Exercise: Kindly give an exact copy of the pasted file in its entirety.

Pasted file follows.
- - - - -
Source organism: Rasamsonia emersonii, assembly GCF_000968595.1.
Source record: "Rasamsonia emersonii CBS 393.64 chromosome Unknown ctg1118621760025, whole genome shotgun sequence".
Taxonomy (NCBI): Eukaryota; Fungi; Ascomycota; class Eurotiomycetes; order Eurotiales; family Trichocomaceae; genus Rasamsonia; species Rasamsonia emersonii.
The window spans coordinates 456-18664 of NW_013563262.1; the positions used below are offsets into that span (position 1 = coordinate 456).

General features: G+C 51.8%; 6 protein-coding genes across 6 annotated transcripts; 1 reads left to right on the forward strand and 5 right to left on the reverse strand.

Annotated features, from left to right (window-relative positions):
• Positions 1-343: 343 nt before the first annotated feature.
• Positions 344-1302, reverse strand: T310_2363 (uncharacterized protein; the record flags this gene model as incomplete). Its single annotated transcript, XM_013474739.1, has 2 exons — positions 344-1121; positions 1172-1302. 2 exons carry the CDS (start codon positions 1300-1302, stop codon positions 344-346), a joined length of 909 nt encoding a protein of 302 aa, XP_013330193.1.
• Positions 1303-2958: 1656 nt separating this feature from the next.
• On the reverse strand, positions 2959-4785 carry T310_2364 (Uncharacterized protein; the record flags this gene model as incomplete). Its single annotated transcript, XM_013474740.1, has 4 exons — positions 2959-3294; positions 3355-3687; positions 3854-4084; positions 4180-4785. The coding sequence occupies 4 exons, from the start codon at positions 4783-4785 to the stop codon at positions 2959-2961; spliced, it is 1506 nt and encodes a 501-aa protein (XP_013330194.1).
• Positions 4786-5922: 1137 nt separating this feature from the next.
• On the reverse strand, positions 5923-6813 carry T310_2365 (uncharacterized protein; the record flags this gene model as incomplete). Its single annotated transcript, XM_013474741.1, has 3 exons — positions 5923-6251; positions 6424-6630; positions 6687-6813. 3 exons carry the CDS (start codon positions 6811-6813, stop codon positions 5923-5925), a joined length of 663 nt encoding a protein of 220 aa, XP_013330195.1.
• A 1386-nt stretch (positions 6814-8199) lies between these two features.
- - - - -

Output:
Source organism: Rasamsonia emersonii, assembly GCF_000968595.1.
Source record: "Rasamsonia emersonii CBS 393.64 chromosome Unknown ctg1118621760025, whole genome shotgun sequence".
Taxonomy (NCBI): Eukaryota; Fungi; Ascomycota; class Eurotiomycetes; order Eurotiales; family Trichocomaceae; genus Rasamsonia; species Rasamsonia emersonii.
The window spans coordinates 456-18664 of NW_013563262.1; the positions used below are offsets into that span (position 1 = coordinate 456).

General features: G+C 51.8%; 6 protein-coding genes across 6 annotated transcripts; 1 reads left to right on the forward strand and 5 right to left on the reverse strand.

Annotated features, from left to right (window-relative positions):
• Positions 1-343: 343 nt before the first annotated feature.
• Positions 344-1302, reverse strand: T310_2363 (uncharacterized protein; the record flags this gene model as incomplete). Its single annotated transcript, XM_013474739.1, has 2 exons — positions 344-1121; positions 1172-1302. 2 exons carry the CDS (start codon positions 1300-1302, stop codon positions 344-346), a joined length of 909 nt encoding a protein of 302 aa, XP_013330193.1.
• Positions 1303-2958: 1656 nt separating this feature from the next.
• On the reverse strand, positions 2959-4785 carry T310_2364 (Uncharacterized protein; the record flags this gene model as incomplete). Its single annotated transcript, XM_013474740.1, has 4 exons — positions 2959-3294; positions 3355-3687; positions 3854-4084; positions 4180-4785. The coding sequence occupies 4 exons, from the start codon at positions 4783-4785 to the stop codon at positions 2959-2961; spliced, it is 1506 nt and encodes a 501-aa protein (XP_013330194.1).
• Positions 4786-5922: 1137 nt separating this feature from the next.
• On the reverse strand, positions 5923-6813 carry T310_2365 (uncharacterized protein; the record flags this gene model as incomplete). Its single annotated transcript, XM_013474741.1, has 3 exons — positions 5923-6251; positions 6424-6630; positions 6687-6813. 3 exons carry the CDS (start codon positions 6811-6813, stop codon positions 5923-5925), a joined length of 663 nt encoding a protein of 220 aa, XP_013330195.1.
• A 1386-nt stretch (positions 6814-8199) lies between these two features.